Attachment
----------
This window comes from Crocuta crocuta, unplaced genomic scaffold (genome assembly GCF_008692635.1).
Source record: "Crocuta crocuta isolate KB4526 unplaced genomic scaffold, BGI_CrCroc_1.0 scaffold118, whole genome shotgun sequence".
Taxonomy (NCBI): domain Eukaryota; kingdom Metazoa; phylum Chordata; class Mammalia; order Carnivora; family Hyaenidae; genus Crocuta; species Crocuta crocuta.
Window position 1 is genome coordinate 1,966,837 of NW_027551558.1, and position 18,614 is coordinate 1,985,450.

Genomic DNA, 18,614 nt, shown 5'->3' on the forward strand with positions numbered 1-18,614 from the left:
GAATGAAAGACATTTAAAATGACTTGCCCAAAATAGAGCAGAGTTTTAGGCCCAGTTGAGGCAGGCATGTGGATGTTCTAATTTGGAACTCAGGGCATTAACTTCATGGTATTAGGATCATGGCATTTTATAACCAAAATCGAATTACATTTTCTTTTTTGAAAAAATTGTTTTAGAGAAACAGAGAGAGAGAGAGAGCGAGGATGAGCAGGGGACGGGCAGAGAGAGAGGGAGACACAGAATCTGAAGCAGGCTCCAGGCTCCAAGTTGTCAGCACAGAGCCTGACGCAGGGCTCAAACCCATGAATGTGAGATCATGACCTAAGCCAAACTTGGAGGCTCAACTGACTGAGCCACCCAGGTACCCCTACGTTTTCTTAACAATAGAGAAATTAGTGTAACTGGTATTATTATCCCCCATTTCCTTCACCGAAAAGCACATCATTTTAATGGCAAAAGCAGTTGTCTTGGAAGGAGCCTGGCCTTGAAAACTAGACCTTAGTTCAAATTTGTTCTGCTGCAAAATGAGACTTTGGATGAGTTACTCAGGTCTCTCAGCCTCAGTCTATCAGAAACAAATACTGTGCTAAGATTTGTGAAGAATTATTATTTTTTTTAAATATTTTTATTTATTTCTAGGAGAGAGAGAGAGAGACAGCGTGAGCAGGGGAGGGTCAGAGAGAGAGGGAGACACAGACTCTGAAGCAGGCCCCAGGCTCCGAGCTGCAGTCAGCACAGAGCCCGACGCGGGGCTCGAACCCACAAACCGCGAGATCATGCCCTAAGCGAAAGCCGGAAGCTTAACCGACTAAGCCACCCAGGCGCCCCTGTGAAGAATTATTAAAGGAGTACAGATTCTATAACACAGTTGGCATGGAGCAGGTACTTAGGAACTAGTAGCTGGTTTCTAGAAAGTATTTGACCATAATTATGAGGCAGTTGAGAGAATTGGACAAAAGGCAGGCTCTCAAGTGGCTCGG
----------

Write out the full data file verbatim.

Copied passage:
This window comes from Crocuta crocuta, unplaced genomic scaffold (genome assembly GCF_008692635.1).
Source record: "Crocuta crocuta isolate KB4526 unplaced genomic scaffold, BGI_CrCroc_1.0 scaffold118, whole genome shotgun sequence".
Taxonomy (NCBI): domain Eukaryota; kingdom Metazoa; phylum Chordata; class Mammalia; order Carnivora; family Hyaenidae; genus Crocuta; species Crocuta crocuta.
Window position 1 is genome coordinate 1,966,837 of NW_027551558.1, and position 18,614 is coordinate 1,985,450.

Genomic DNA, 18,614 nt, shown 5'->3' on the forward strand with positions numbered 1-18,614 from the left:
GAATGAAAGACATTTAAAATGACTTGCCCAAAATAGAGCAGAGTTTTAGGCCCAGTTGAGGCAGGCATGTGGATGTTCTAATTTGGAACTCAGGGCATTAACTTCATGGTATTAGGATCATGGCATTTTATAACCAAAATCGAATTACATTTTCTTTTTTGAAAAAATTGTTTTAGAGAAACAGAGAGAGAGAGAGAGCGAGGATGAGCAGGGGACGGGCAGAGAGAGAGGGAGACACAGAATCTGAAGCAGGCTCCAGGCTCCAAGTTGTCAGCACAGAGCCTGACGCAGGGCTCAAACCCATGAATGTGAGATCATGACCTAAGCCAAACTTGGAGGCTCAACTGACTGAGCCACCCAGGTACCCCTACGTTTTCTTAACAATAGAGAAATTAGTGTAACTGGTATTATTATCCCCCATTTCCTTCACCGAAAAGCACATCATTTTAATGGCAAAAGCAGTTGTCTTGGAAGGAGCCTGGCCTTGAAAACTAGACCTTAGTTCAAATTTGTTCTGCTGCAAAATGAGACTTTGGATGAGTTACTCAGGTCTCTCAGCCTCAGTCTATCAGAAACAAATACTGTGCTAAGATTTGTGAAGAATTATTATTTTTTTTAAATATTTTTATTTATTTCTAGGAGAGAGAGAGAGAGACAGCGTGAGCAGGGGAGGGTCAGAGAGAGAGGGAGACACAGACTCTGAAGCAGGCCCCAGGCTCCGAGCTGCAGTCAGCACAGAGCCCGACGCGGGGCTCGAACCCACAAACCGCGAGATCATGCCCTAAGCGAAAGCCGGAAGCTTAACCGACTAAGCCACCCAGGCGCCCCTGTGAAGAATTATTAAAGGAGTACAGATTCTATAACACAGTTGGCATGGAGCAGGTACTTAGGAACTAGTAGCTGGTTTCTAGAAAGTATTTGACCATAATTATGAGGCAGTTGAGAGAATTGGACAAAAGGCAGGCTCTCAAGTGGCTCGG